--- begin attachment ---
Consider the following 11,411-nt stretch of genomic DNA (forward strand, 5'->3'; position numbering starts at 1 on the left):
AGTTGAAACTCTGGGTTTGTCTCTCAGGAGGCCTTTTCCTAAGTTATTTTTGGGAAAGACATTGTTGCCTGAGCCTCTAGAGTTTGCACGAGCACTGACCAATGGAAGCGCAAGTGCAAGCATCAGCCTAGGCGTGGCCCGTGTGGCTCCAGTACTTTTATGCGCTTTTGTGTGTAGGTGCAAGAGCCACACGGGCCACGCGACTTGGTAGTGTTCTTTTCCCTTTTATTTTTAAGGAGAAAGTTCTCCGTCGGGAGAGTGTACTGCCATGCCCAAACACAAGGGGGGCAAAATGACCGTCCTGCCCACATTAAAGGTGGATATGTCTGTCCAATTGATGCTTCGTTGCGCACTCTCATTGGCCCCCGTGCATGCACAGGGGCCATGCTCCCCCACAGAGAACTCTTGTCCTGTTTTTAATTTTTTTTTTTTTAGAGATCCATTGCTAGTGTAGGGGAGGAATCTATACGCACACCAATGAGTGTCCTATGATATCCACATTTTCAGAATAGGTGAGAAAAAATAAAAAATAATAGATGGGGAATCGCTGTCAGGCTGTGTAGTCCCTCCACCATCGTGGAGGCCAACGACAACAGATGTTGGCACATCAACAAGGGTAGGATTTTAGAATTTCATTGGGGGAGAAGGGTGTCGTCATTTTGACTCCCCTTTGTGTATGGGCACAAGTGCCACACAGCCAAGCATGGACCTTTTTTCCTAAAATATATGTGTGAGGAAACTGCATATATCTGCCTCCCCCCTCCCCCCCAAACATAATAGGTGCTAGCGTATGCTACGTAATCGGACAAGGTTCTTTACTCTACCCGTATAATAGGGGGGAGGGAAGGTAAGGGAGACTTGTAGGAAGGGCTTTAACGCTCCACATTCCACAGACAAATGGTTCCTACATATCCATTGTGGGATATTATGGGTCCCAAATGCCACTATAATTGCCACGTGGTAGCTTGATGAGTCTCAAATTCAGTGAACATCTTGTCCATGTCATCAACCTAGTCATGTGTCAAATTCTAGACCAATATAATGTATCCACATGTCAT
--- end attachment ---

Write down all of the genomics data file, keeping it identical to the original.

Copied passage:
Consider the following 11,411-nt stretch of genomic DNA (forward strand, 5'->3'; position numbering starts at 1 on the left):
AGTTGAAACTCTGGGTTTGTCTCTCAGGAGGCCTTTTCCTAAGTTATTTTTGGGAAAGACATTGTTGCCTGAGCCTCTAGAGTTTGCACGAGCACTGACCAATGGAAGCGCAAGTGCAAGCATCAGCCTAGGCGTGGCCCGTGTGGCTCCAGTACTTTTATGCGCTTTTGTGTGTAGGTGCAAGAGCCACACGGGCCACGCGACTTGGTAGTGTTCTTTTCCCTTTTATTTTTAAGGAGAAAGTTCTCCGTCGGGAGAGTGTACTGCCATGCCCAAACACAAGGGGGGCAAAATGACCGTCCTGCCCACATTAAAGGTGGATATGTCTGTCCAATTGATGCTTCGTTGCGCACTCTCATTGGCCCCCGTGCATGCACAGGGGCCATGCTCCCCCACAGAGAACTCTTGTCCTGTTTTTAATTTTTTTTTTTTTAGAGATCCATTGCTAGTGTAGGGGAGGAATCTATACGCACACCAATGAGTGTCCTATGATATCCACATTTTCAGAATAGGTGAGAAAAAATAAAAAATAATAGATGGGGAATCGCTGTCAGGCTGTGTAGTCCCTCCACCATCGTGGAGGCCAACGACAACAGATGTTGGCACATCAACAAGGGTAGGATTTTAGAATTTCATTGGGGGAGAAGGGTGTCGTCATTTTGACTCCCCTTTGTGTATGGGCACAAGTGCCACACAGCCAAGCATGGACCTTTTTTCCTAAAATATATGTGTGAGGAAACTGCATATATCTGCCTCCCCCCTCCCCCCCAAACATAATAGGTGCTAGCGTATGCTACGTAATCGGACAAGGTTCTTTACTCTACCCGTATAATAGGGGGGAGGGAAGGTAAGGGAGACTTGTAGGAAGGGCTTTAACGCTCCACATTCCACAGACAAATGGTTCCTACATATCCATTGTGGGATATTATGGGTCCCAAATGCCACTATAATTGCCACGTGGTAGCTTGATGAGTCTCAAATTCAGTGAACATCTTGTCCATGTCATCAACCTAGTCATGTGTCAAATTCTAGACCAATATAATGTATCCACATGTCAT